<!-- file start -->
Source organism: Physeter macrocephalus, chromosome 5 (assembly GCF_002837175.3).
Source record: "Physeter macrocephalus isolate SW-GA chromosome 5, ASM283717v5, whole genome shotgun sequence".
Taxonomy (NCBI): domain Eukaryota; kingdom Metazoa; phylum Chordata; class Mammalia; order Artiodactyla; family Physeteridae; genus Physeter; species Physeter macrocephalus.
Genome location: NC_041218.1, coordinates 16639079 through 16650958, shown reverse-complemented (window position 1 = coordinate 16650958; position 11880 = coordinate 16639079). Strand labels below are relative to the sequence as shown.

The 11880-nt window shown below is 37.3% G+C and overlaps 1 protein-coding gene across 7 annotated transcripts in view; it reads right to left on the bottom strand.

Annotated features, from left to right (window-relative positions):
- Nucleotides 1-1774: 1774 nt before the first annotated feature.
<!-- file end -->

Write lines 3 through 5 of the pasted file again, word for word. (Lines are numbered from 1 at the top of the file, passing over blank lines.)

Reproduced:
Taxonomy (NCBI): domain Eukaryota; kingdom Metazoa; phylum Chordata; class Mammalia; order Artiodactyla; family Physeteridae; genus Physeter; species Physeter macrocephalus.
Genome location: NC_041218.1, coordinates 16639079 through 16650958, shown reverse-complemented (window position 1 = coordinate 16650958; position 11880 = coordinate 16639079). Strand labels below are relative to the sequence as shown.

The 11880-nt window shown below is 37.3% G+C and overlaps 1 protein-coding gene across 7 annotated transcripts in view; it reads right to left on the bottom strand.